Howard: And so, I figured, you know… Looks like something reasonable to try. I was very surprised with the effects. What else should folks over 50 be looking for?
Dr. Childers: Well, probably that should be the big one. I had a woman in my office who is in her 60’s and she’s been in the same job for 25 years and suddenly she couldn’t… you know, over time, she just couldn’t do it anymore.
And she started staring at the window and became practically mute. And I did a… it’s called a SLUMS – the Veterans Administration has this instrument that I can use to try to find out if someone is like borderline demented or demented. And it turned out that she was marginally demented. So I put her on B12 because she was low in B12, and lo and behold, she starts talking again, she starts doing her work. It was remarkable. That happened with in about 3 weeks.
Howard: Yeah, the thing about in the book was that B12, even some clinical deficiencies, could be mistakenly diagnosed for things like really, really awful like ALS or MS and other dread diseases that are considered to be incurable.
Dr. Childers: Neurologic, yes. Neurologic diseases. And the thing about being 50… the reason 50 is that magic number, is because at that point that we start developing, what’s called, Atrophic Gastritis, which about 20% percent of us is going to have.
Howard: So what is Atrophic Gastritis?
Dr. Childers: So what happens is the stomach no longer produces as much acid as it used to. And I suspect that especially people who are in proton pump inhibitors are going to have special problems with this or people who take Metformin are going to actually lose more B12 as well. So some of the medications that we take also influence how much B12 is circulating. And given what you just said, you can tell it’s really important thing to keep in your radar.
Howard: I’m a convert. I believe in taking vitamin B12 just because it improved my hearing. I also believe in taking MCT oil because it seems to improve my cognitive functions.
Dr. Childers: Yes.
Howard: And I didn’t bring any MCT oil with me ‘cuz it’s so hard to contain. But I have been eating lots of butter.
Dr. Childers: Good.
Howard: I ran into a very interesting lady last night who had a blog called EatTheButter.org which… if I can arrange, I may get her to do an interview as well. Sounds like a very interesting thing. EatTheButter.org. You have some websites, right?
Dr. Childers: Right.
Howard: And what is your URL? URLs or whatever.
Dr. Childers: I’m on twitter as @AnnChildersMD. That’s probably my biggest following. We have over 5000 followers now. I also have a blog: annchilders.blogspot.com. And I spell my first name without an E. Probably that’ll be easy for people.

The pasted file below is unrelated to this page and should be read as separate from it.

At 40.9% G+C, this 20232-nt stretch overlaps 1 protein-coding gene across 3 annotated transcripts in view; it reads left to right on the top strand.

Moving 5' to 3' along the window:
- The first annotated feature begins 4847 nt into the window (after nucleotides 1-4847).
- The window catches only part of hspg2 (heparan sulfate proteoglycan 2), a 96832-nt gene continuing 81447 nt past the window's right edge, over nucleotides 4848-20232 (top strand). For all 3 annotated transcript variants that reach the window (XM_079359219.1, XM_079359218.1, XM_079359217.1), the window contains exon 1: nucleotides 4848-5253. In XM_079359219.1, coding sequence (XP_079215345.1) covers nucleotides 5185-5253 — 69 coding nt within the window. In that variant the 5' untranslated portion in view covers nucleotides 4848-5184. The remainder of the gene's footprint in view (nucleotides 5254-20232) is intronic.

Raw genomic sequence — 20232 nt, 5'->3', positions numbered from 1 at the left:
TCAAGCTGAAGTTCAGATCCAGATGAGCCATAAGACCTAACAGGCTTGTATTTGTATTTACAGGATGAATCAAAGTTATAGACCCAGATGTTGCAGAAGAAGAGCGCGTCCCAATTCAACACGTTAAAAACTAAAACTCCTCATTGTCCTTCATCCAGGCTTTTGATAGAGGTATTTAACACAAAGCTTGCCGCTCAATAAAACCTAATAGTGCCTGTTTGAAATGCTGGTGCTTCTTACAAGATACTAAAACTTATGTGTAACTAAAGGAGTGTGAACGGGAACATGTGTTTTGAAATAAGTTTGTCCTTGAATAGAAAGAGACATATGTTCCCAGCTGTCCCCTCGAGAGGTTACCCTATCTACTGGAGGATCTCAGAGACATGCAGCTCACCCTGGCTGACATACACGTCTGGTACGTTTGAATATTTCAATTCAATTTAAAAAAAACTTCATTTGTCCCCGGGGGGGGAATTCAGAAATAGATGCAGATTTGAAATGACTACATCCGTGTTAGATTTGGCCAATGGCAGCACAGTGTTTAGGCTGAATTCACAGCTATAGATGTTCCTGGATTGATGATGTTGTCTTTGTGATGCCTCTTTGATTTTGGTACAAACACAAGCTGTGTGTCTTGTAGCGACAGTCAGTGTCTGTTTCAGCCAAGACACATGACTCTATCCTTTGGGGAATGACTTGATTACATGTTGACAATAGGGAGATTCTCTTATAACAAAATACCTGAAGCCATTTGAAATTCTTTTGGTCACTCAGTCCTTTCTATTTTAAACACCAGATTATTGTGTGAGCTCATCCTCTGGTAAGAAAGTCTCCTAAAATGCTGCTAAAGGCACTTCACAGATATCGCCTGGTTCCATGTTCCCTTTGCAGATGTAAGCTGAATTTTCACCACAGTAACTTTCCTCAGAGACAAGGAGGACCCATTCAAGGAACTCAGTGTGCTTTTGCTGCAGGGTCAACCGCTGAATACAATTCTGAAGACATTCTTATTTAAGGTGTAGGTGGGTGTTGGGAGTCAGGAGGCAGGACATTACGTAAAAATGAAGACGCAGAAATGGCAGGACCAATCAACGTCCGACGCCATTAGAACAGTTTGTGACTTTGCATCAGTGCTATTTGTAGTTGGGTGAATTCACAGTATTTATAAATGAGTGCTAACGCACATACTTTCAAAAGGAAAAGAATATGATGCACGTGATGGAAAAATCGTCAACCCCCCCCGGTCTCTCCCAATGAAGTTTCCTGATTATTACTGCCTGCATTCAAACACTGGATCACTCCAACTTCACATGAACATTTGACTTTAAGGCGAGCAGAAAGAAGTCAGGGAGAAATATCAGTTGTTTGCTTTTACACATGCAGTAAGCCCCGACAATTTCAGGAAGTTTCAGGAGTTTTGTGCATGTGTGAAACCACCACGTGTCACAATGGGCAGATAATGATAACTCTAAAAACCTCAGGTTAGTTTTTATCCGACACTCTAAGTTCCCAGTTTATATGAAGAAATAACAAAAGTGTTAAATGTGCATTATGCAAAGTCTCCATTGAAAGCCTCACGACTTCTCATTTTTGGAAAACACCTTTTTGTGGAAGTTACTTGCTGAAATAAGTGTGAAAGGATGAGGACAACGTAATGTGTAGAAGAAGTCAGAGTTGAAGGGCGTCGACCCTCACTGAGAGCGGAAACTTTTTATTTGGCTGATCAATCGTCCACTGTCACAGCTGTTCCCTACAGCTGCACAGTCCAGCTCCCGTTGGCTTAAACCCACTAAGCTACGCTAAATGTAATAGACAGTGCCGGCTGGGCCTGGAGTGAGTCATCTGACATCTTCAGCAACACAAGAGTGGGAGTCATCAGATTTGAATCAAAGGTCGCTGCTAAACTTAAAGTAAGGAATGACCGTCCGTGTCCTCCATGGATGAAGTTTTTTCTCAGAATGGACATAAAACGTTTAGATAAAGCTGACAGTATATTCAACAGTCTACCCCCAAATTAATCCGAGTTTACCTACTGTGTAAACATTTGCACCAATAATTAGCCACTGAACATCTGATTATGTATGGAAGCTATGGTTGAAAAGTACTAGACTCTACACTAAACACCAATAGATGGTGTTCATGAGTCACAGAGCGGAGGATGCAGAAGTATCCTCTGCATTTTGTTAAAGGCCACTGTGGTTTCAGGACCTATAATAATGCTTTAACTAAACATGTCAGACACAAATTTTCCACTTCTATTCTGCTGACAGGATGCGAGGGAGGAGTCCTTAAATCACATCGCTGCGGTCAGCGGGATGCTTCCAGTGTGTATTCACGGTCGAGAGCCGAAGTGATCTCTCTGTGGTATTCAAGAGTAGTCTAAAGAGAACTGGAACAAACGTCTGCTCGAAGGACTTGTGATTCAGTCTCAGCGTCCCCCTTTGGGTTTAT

Howard: annchilders.blogspot. So have you ever thought about doing your own instead of doing blogspot?
Dr. Childers: Yeah, I’m thinking about it. Actually, our company, Life Balance Northwest LLC is putting together a website now…we’re putting together a more formal one, which will be a nice port through which people can access the blog and access some videos.
Howard: You know the advantage of having your own hosted blog is that blogspot can just decide to delete you…
Dr. Childers: Oh, I didn’t know.
Howard: If you don’t own your own blog, you’re basically at the mercy of whoever does.
Dr. Childers: Oh I see. Okay, well, thank you.
Howard: So I would recommend… and I’d be happy to help you with that as well.
Dr. Childers: Great.
Howard: I do that sort of thing.
Dr. Childers: Super.
Howard: So, you’ve been pretty busy… by the way, when is the wedding?
Dr. Childers: Stan and I will be in Great Britain with his children and their significant others and then with my niece and her husband and we will be there between the 11th and the 19th of September of this year.
Howard: So you’re gonna to do it then? But you haven’t set an exact date?
Dr. Childers: Not an exact date.
Howard: You’re just gonna go do it.
Dr. Childers: Go do it. That’s right.
Howard: That’s kind of interesting. But neither one of you are actually citizens of the UK, right?
Dr. Childers: No.
Howard: That’s interesting. I thought you had to have some special status, pay some special tax in the Euro zone in order to be legally wedded.
Dr. Childers: We’ll have everything arranged from before. But we’ll have our ceremony there.
Howard: Well, I’m sure that it will be a great time. And I hope that all of that turns out just like you want it to.
Dr. Childers: Thank you.
Howard: It has been a delight to have you on again. I do wanna warn you that it probably will take a while for me to get all of the videos processed and posted this year because we’re in the middle of a chaos. I just got a job in Tulsa, Oklahoma and we’re moving from the North Texas up there over the next couple of weeks. And so getting the videos done probably won’t exactly top of mind. But we’ll get around to it.
Dr. Childers: That’s fine.
Howard: So thank you very much.
Dr. Childers: It’s my pleasure, Howard.